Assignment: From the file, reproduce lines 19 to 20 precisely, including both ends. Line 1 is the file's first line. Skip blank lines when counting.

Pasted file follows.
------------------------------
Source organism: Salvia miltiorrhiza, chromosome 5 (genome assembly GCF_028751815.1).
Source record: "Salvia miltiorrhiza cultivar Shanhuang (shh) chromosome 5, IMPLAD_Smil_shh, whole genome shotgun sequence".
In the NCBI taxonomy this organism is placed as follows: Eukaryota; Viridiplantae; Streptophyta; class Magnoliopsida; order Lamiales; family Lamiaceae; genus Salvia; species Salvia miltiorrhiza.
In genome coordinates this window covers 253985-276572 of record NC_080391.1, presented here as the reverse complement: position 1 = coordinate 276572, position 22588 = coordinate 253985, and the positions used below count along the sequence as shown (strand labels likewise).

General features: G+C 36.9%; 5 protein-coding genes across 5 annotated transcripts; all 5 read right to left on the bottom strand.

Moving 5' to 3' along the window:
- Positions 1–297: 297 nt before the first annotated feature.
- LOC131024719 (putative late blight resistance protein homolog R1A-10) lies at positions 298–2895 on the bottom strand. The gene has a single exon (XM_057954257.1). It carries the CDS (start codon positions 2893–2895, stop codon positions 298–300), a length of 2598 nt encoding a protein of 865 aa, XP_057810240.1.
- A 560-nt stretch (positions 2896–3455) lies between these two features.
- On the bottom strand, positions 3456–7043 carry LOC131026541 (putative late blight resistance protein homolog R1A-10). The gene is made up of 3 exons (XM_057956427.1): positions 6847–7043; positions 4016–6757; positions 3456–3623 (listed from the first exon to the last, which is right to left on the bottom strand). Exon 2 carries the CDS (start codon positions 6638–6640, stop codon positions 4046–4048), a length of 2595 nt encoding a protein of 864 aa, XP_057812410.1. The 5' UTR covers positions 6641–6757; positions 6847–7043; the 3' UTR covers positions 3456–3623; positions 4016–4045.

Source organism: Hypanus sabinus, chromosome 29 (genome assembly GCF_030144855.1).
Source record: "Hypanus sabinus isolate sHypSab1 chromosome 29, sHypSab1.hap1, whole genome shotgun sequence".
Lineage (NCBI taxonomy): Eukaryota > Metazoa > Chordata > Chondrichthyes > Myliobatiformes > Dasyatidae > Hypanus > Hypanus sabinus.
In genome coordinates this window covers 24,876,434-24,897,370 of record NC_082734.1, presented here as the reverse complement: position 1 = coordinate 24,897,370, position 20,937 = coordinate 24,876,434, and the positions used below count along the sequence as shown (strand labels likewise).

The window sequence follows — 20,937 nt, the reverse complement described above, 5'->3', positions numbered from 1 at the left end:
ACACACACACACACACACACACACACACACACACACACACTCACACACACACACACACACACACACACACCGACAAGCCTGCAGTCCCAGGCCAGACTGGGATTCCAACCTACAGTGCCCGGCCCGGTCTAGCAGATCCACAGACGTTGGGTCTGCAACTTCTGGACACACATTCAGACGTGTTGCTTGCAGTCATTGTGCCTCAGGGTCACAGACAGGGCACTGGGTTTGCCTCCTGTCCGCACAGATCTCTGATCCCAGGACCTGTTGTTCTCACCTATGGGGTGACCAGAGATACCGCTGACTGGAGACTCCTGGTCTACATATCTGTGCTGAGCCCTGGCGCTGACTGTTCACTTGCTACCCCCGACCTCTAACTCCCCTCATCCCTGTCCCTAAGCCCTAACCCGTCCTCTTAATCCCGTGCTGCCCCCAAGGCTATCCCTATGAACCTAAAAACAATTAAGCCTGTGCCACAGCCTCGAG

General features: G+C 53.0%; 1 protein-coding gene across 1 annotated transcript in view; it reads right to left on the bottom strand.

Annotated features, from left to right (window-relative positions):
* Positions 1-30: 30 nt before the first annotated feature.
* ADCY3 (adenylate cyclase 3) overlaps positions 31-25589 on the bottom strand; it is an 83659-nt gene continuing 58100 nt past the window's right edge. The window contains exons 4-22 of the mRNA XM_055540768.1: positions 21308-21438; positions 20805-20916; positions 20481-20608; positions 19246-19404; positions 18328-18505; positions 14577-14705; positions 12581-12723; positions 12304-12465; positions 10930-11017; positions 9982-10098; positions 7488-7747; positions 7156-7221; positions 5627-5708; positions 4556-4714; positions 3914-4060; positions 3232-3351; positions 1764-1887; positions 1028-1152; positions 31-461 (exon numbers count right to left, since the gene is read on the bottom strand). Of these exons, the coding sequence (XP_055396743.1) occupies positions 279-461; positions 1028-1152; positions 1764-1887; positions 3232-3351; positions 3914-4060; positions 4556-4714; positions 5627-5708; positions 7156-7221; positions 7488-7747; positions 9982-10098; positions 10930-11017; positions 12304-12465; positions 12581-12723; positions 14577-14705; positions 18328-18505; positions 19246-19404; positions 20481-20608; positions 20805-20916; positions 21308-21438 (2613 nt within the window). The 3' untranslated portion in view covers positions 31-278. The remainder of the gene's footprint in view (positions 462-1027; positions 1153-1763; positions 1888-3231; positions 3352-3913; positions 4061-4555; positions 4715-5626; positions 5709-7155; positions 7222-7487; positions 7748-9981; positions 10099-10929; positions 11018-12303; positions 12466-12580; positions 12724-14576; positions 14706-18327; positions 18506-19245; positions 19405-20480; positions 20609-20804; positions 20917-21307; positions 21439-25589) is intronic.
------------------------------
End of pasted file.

* Positions 1-30: 30 nt before the first annotated feature.
* ADCY3 (adenylate cyclase 3) overlaps positions 31-25589 on the bottom strand; it is an 83659-nt gene continuing 58100 nt past the window's right edge. The window contains exons 4-22 of the mRNA XM_055540768.1: positions 21308-21438; positions 20805-20916; positions 20481-20608; positions 19246-19404; positions 18328-18505; positions 14577-14705; positions 12581-12723; positions 12304-12465; positions 10930-11017; positions 9982-10098; positions 7488-7747; positions 7156-7221; positions 5627-5708; positions 4556-4714; positions 3914-4060; positions 3232-3351; positions 1764-1887; positions 1028-1152; positions 31-461 (exon numbers count right to left, since the gene is read on the bottom strand). Of these exons, the coding sequence (XP_055396743.1) occupies positions 279-461; positions 1028-1152; positions 1764-1887; positions 3232-3351; positions 3914-4060; positions 4556-4714; positions 5627-5708; positions 7156-7221; positions 7488-7747; positions 9982-10098; positions 10930-11017; positions 12304-12465; positions 12581-12723; positions 14577-14705; positions 18328-18505; positions 19246-19404; positions 20481-20608; positions 20805-20916; positions 21308-21438 (2613 nt within the window). The 3' untranslated portion in view covers positions 31-278. The remainder of the gene's footprint in view (positions 462-1027; positions 1153-1763; positions 1888-3231; positions 3352-3913; positions 4061-4555; positions 4715-5626; positions 5709-7155; positions 7222-7487; positions 7748-9981; positions 10099-10929; positions 11018-12303; positions 12466-12580; positions 12724-14576; positions 14706-18327; positions 18506-19245; positions 19405-20480; positions 20609-20804; positions 20917-21307; positions 21439-25589) is intronic.